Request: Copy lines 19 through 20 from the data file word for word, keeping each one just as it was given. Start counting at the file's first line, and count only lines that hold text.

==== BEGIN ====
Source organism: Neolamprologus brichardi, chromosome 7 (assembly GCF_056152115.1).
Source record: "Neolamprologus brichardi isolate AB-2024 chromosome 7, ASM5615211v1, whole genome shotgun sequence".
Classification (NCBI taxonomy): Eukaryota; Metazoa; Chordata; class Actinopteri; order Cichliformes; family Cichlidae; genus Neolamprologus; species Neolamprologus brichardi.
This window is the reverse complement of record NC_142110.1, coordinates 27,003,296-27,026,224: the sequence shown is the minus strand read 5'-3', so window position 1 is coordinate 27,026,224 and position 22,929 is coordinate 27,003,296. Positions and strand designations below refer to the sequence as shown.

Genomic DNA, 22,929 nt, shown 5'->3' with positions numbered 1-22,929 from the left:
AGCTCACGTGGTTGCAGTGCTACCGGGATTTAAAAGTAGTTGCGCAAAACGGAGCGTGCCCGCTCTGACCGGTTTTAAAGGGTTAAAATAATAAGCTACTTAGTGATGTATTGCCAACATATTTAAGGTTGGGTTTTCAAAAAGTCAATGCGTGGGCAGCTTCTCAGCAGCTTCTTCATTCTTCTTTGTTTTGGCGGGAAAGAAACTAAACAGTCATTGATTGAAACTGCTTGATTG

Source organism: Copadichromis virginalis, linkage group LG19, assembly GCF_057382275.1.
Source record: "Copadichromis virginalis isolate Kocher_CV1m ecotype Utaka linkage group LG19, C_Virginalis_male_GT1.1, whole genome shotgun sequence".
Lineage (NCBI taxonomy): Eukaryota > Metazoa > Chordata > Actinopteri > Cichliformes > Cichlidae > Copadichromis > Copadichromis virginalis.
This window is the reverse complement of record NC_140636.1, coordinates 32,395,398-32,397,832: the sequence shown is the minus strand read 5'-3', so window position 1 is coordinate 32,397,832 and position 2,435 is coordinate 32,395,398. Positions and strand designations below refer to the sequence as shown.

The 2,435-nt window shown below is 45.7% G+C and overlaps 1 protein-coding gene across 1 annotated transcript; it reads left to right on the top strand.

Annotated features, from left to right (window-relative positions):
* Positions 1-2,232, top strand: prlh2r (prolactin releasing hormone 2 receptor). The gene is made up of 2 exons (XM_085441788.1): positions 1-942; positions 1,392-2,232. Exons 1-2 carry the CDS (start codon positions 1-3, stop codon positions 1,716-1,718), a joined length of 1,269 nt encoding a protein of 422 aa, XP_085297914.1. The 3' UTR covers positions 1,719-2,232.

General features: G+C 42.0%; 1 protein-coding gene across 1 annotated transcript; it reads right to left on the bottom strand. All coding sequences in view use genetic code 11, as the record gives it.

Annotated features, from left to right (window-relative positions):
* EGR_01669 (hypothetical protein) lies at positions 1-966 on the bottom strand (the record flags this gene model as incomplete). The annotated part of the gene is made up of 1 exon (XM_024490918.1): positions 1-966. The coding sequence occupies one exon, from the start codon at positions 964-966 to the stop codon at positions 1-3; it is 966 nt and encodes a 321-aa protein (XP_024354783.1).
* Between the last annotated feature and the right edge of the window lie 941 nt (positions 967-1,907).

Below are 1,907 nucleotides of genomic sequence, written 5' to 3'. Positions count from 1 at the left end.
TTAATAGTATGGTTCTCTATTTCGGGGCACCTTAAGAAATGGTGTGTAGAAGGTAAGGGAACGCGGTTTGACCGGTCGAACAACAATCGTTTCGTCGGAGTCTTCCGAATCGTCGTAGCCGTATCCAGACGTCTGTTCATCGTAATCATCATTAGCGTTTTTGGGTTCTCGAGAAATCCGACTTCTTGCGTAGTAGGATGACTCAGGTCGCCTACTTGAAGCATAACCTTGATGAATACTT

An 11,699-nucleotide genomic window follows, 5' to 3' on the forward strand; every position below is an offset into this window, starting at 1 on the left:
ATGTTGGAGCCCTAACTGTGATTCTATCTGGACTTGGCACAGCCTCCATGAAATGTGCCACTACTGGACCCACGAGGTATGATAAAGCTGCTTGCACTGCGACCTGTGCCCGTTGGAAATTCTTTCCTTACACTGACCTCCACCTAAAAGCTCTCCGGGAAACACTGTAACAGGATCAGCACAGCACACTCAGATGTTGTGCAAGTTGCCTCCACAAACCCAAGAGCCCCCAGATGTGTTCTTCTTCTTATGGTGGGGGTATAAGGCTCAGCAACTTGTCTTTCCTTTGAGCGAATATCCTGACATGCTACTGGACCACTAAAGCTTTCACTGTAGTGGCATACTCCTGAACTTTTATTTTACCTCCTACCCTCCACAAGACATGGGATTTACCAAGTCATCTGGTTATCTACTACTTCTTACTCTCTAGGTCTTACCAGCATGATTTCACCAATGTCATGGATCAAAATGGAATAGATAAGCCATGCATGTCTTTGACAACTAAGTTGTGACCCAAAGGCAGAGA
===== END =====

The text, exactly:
TTAATAGTATGGTTCTCTATTTCGGGGCACCTTAAGAAATGGTGTGTAGAAGGTAAGGGAACGCGGTTTGACCGGTCGAACAACAATCGTTTCGTCGGAGTCTTCCGAATCGTCGTAGCCGTATCCAGACGTCTGTTCATCGTAATCATCATTAGCGTTTTTGGGTTCTCGAGAAATCCGACTTCTTGCGTAGTAGGATGACTCAGGTCGCCTACTTGAAGCATAACCTTGATGAATACTT

An 11,699-nucleotide genomic window follows, 5' to 3' on the forward strand; every position below is an offset into this window, starting at 1 on the left: